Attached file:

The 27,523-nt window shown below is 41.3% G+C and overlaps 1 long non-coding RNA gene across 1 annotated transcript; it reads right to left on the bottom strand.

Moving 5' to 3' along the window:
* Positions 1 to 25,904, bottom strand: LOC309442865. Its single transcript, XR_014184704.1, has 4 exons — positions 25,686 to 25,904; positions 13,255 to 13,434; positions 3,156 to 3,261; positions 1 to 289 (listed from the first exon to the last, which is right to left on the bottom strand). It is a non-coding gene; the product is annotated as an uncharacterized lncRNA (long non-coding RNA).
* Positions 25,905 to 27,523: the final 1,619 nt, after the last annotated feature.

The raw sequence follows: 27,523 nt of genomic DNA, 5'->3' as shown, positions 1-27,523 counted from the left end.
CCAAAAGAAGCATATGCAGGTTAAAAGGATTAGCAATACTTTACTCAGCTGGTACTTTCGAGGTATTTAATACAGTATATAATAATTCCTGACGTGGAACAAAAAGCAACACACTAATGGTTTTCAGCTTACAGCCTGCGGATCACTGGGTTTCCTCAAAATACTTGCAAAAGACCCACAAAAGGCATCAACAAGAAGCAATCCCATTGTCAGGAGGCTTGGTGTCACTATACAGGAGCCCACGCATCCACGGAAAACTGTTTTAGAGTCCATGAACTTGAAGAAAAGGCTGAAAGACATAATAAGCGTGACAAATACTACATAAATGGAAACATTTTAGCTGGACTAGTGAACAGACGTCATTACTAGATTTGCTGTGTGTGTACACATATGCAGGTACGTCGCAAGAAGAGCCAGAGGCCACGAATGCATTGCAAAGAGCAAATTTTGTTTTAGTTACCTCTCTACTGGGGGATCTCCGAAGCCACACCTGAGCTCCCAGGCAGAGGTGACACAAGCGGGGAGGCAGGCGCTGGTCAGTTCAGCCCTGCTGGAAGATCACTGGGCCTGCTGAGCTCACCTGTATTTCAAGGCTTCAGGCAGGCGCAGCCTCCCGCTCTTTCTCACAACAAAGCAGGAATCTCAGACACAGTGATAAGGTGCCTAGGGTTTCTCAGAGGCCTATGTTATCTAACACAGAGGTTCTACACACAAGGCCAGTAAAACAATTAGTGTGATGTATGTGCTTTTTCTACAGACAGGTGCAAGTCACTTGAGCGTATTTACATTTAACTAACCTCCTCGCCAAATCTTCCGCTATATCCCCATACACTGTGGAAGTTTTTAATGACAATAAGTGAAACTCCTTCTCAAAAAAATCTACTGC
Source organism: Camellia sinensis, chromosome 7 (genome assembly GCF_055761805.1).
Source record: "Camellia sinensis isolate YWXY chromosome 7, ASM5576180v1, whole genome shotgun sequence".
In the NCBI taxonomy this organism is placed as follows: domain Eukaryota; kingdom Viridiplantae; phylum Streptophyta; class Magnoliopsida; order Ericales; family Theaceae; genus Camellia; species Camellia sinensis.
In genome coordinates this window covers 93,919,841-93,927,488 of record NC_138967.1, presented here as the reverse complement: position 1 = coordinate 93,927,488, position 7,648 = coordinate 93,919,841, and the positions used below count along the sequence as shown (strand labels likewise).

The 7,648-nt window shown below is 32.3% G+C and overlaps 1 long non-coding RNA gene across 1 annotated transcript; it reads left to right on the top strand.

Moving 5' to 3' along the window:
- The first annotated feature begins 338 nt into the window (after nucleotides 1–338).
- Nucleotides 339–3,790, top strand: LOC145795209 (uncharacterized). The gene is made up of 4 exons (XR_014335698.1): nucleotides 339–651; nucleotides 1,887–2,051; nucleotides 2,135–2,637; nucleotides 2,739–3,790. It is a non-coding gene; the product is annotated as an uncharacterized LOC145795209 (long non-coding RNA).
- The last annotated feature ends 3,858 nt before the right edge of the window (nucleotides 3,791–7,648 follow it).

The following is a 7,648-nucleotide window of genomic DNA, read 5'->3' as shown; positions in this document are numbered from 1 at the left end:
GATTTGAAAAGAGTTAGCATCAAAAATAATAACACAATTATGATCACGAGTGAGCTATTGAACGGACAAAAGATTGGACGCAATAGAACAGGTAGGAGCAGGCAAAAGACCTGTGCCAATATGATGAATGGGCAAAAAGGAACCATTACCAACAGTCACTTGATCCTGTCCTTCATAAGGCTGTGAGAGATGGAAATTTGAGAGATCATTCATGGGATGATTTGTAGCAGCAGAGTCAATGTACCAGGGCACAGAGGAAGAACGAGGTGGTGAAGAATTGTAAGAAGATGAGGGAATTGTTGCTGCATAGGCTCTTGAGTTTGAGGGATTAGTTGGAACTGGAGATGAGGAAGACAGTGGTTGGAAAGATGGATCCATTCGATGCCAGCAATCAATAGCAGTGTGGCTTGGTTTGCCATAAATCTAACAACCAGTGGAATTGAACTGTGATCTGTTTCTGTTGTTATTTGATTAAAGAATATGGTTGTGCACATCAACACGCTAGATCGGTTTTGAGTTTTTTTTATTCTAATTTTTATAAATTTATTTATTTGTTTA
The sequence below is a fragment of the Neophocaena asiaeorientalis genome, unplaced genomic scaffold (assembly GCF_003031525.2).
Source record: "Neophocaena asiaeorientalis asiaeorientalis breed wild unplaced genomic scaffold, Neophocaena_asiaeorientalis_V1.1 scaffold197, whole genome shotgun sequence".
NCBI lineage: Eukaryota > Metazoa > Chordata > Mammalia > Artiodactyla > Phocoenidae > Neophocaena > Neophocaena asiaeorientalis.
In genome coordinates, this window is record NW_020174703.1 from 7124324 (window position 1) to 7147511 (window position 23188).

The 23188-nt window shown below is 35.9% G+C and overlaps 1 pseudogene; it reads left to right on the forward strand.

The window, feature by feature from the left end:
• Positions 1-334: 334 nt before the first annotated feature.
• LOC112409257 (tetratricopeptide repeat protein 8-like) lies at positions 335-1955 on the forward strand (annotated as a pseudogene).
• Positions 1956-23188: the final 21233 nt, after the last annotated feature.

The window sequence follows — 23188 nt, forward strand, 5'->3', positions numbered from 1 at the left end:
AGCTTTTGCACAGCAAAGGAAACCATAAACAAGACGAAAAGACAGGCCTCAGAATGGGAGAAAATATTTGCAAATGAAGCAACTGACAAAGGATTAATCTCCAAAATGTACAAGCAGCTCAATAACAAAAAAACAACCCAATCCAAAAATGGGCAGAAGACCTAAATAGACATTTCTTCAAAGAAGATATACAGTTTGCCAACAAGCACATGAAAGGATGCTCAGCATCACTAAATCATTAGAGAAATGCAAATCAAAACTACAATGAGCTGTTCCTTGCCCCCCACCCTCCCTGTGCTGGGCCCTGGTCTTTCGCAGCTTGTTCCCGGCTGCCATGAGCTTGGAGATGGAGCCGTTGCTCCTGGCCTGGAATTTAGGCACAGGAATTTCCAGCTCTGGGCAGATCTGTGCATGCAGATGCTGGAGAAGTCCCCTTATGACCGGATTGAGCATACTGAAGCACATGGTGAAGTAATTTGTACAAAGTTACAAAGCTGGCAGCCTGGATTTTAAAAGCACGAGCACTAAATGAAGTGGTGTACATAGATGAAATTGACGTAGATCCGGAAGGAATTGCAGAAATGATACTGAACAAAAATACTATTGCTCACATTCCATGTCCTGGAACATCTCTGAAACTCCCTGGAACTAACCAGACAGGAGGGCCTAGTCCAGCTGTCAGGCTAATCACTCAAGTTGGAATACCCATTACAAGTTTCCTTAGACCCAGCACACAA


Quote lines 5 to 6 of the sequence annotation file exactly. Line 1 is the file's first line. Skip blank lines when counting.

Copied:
The raw sequence follows: 27,523 nt of genomic DNA, 5'->3' as shown, positions 1-27,523 counted from the left end.
CCAAAAGAAGCATATGCAGGTTAAAAGGATTAGCAATACTTTACTCAGCTGGTACTTTCGAGGTATTTAATACAGTATATAATAATTCCTGACGTGGAACAAAAAGCAACACACTAATGGTTTTCAGCTTACAGCCTGCGGATCACTGGGTTTCCTCAAAATACTTGCAAAAGACCCACAAAAGGCATCAACAAGAAGCAATCCCATTGTCAGGAGGCTTGGTGTCACTATACAGGAGCCCACGCATCCACGGAAAACTGTTTTAGAGTCCATGAACTTGAAGAAAAGGCTGAAAGACATAATAAGCGTGACAAATACTACATAAATGGAAACATTTTAGCTGGACTAGTGAACAGACGTCATTACTAGATTTGCTGTGTGTGTACACATATGCAGGTACGTCGCAAGAAGAGCCAGAGGCCACGAATGCATTGCAAAGAGCAAATTTTGTTTTAGTTACCTCTCTACTGGGGGATCTCCGAAGCCACACCTGAGCTCCCAGGCAGAGGTGACACAAGCGGGGAGGCAGGCGCTGGTCAGTTCAGCCCTGCTGGAAGATCACTGGGCCTGCTGAGCTCACCTGTATTTCAAGGCTTCAGGCAGGCGCAGCCTCCCGCTCTTTCTCACAACAAAGCAGGAATCTCAGACACAGTGATAAGGTGCCTAGGGTTTCTCAGAGGCCTATGTTATCTAACACAGAGGTTCTACACACAAGGCCAGTAAAACAATTAGTGTGATGTATGTGCTTTTTCTACAGACAGGTGCAAGTCACTTGAGCGTATTTACATTTAACTAACCTCCTCGCCAAATCTTCCGCTATATCCCCATACACTGTGGAAGTTTTTAATGACAATAAGTGAAACTCCTTCTCAAAAAAATCTACTGC